It seemed as if all of them guessed their fate, but not one of them uttered a single sound.
July 17, 1918: The Romanovs are killed.
After a turbulent and much-hated twenty-three year-long reign, Tsar Nicholas II abdicated the throne and passed the title of tsar to his brother, who acknowledged the authority of the Provisional Government. This too was overthrown in the 1917 October Revolution by Bolsheviks who installed their own government, bringing to an end the Russia of old and the 300-year-old Romanov dynasty. Meanwhile, the former tsar and his family - including his wife Alexandra, four daughters Olga, Tatiana, Maria, and Anastasia, and son Alexei - were relocated to Tobolsk, and then to Yekaterinburg, located in the Ural Mountains.
The remnants of the imperial family were held in the Ipatiev House - “the House of Special Purpose” - as both civil war and world war raged around them. By the summer of 1918, White Army forces were on the move and, to the dismay of the Bolsheviks, approaching Yekaterinburg, Though they were unaware of the family’s imprisonment there, losing the Romanovs to anti-Bolshevik forces who could potentially use the deposed tsar as a rallying point posed too great a risk, and so the decision to execute them was quickly made and transmitted by telegraph, to be carried out by Yakov Yurovsky and a force of ten soldiers and local Bolsheviks.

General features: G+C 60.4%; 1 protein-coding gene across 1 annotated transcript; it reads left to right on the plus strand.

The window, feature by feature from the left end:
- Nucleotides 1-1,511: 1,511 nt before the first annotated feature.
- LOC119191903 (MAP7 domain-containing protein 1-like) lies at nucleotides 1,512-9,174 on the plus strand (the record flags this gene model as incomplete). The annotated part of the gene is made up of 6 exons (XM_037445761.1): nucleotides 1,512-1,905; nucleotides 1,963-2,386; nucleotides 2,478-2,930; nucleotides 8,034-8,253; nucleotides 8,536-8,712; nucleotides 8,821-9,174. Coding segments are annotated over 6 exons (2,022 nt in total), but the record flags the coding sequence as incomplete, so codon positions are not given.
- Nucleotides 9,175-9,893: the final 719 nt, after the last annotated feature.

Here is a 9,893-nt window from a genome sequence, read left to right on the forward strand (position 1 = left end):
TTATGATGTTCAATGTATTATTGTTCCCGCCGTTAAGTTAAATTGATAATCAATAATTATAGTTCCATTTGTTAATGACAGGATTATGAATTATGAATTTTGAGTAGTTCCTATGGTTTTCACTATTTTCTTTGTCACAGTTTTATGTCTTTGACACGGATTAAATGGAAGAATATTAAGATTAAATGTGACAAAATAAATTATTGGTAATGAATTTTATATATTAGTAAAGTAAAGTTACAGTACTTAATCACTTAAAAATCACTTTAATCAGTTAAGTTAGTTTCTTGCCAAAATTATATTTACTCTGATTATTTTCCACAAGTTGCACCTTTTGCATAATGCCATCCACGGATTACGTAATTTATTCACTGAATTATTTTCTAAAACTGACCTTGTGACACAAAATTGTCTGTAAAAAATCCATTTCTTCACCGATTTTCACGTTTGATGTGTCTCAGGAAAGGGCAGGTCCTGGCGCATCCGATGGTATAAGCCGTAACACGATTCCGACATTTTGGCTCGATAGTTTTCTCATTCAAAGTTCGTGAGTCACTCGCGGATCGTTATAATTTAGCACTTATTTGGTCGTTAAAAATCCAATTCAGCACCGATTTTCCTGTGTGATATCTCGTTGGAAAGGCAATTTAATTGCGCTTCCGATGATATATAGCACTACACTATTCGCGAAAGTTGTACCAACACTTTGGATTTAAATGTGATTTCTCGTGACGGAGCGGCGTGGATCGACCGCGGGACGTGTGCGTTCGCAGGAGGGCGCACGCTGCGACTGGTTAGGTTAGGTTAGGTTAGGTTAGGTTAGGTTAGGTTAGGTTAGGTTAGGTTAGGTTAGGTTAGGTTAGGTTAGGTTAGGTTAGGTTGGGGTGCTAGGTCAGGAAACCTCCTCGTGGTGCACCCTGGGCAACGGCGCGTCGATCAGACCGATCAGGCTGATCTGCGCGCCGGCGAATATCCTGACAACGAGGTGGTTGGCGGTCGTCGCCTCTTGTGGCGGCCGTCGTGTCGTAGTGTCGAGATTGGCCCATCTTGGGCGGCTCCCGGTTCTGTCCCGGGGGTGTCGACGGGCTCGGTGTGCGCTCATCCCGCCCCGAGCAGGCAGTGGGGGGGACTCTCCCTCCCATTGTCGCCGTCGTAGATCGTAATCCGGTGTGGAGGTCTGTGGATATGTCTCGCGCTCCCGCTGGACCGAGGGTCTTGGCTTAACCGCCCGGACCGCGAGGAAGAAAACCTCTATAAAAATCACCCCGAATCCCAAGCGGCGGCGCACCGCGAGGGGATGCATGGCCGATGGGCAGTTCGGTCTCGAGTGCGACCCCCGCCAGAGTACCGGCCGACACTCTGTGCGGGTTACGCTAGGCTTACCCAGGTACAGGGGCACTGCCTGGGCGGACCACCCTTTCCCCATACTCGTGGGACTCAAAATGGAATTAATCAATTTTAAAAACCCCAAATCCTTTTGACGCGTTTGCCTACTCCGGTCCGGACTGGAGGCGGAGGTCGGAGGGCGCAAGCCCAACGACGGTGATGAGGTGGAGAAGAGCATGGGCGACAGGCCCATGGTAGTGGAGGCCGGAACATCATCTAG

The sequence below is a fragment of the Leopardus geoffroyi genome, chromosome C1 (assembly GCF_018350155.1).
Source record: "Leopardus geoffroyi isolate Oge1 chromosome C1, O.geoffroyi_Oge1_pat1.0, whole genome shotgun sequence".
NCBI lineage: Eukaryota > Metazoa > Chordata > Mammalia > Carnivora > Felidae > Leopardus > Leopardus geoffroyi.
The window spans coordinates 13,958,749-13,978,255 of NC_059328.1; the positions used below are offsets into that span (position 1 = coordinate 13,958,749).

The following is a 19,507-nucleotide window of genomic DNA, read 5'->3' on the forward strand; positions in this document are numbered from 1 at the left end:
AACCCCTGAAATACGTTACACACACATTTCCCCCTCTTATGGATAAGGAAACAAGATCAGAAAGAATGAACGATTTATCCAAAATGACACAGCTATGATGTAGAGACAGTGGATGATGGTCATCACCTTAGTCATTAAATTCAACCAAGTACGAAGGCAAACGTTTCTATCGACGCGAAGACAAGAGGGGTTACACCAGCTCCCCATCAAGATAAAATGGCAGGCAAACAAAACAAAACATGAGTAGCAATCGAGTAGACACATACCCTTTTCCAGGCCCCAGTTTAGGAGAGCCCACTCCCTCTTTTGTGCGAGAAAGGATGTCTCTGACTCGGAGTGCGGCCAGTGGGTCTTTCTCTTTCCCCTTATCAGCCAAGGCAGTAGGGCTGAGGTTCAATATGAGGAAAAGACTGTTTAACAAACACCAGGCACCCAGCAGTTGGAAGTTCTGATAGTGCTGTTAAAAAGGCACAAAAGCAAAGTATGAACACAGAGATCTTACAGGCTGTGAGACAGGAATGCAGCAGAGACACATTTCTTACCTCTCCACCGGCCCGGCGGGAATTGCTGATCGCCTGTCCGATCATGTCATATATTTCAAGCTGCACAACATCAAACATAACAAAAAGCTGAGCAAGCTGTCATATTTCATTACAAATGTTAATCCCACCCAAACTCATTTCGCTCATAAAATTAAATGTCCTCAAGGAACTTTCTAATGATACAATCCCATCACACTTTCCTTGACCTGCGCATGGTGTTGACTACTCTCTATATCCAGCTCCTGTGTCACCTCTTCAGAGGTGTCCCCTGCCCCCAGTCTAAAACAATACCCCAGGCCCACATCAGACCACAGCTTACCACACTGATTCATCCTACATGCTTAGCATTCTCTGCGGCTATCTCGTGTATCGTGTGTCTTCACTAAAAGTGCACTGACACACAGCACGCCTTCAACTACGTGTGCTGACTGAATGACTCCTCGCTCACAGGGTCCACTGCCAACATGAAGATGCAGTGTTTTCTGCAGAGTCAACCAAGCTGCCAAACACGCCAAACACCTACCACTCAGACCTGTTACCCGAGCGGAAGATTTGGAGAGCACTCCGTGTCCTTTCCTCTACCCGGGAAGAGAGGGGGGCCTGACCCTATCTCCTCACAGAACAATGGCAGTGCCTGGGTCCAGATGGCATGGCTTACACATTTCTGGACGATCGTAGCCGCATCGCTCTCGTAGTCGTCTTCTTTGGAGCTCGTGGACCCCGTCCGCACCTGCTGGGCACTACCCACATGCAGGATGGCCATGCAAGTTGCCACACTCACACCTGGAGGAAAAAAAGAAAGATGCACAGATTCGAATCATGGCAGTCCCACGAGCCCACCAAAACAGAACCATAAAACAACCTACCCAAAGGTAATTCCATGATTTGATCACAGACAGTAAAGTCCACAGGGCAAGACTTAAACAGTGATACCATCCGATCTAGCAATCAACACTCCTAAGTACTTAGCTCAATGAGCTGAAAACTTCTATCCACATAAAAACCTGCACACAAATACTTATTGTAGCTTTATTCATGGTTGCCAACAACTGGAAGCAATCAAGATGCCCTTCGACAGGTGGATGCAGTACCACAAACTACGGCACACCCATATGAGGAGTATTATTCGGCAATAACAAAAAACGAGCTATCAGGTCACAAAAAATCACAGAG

There is no universally agreed upon account of the exact manner of their execution, but, according to the chief executioner’s version of the events, the family was awakened at 2:00 AM and brought to the basement of the Ipatiev House, supposedly for their own safety. Yurovsky read aloud to the family their execution orders, to their confusion, and then commenced the shooting. Those who did not die in the initial onslaught of bullets were stabbed to death with bayonets or shot in the head. Those killed alongside the Romanovs included a court physician, a maid, footman, and cook. DNA analysis has since confirmed the deaths of all the Romanovs, but rumors surrounding the possible survival of Grand Duchess Anastasia, the youngest Romanov daughter, persisted into the late 20th century.